Category: Walking Torah
Restoring that which was lost!
D. Thomas Lancaster
There is an interesting commandment found in the Torah (Law of Moses) that implores us to return "anything lost by our countryman which we have found..." The same passage further instructs us not to allow for our own neglectful behavior in such matters, but rather exorts us to "restore to him that thing which he has lost." (Paraphrased from Deuteronomy 22:2-3)
Well, guess what? I think I have found something that you have lost, and I hope to restore it to you! The thing I have found is the Torah. It is the same Torah that the disciples of Yeshua possessed.
The writings of the New Testament are clear about this. The followers of Yeshua were Torah people. Yeshua Himself was a Torah teacher. He told His disciples to keep and teach the Torah, and He encouraged them to demonstrate their love for Him by being faithful to the commandments. His disciples were once described as many myriads, "all zealous for the Law [Torah]."  But through the long years of waiting for His return, we have wandered far, forgotten much and lost some things that once were of great value to us. In some ways, we have lost the Torah and forgotten that it ever belonged to us.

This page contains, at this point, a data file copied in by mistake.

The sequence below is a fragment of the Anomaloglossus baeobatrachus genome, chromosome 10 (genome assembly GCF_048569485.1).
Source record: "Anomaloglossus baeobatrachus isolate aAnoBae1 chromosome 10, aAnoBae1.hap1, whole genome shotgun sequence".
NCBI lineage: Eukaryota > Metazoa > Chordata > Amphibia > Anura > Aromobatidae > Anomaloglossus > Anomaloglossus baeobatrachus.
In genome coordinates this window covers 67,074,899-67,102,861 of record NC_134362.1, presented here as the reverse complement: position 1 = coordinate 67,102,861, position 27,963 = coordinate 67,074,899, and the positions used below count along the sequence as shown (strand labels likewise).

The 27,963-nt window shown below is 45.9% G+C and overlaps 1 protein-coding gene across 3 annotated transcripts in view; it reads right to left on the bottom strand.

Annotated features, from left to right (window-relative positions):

Torah for Christians
Torah is for Christians. The proof is that Christians keep Torah. You may not be entirely aware of it, but it is true. Just by living the Christian life, you are keeping most of the Torah. It is pretty obvious when you think it over. Consider the Ten Commandments, for example. Things like honoring one's father and mother, marital fidelity and basic honesty are all commandments of Torah. The commands to love your neighbor as yourself, care for the orphan and widow, look after the poor and extend a helping hand to a brother in need–those are all precepts of Torah. Prohibitions on violence, injustice, theft, homicide, sexual deviancy and occult practices are all examples of the basic moral statutes that comprise the laws of Torah. Faith, grace, repentance, confession, prayer and baptism are all found in the Torah, too. The things that define Christian life are Torah-based. For the most part, the Christian life is one of Torah lived out.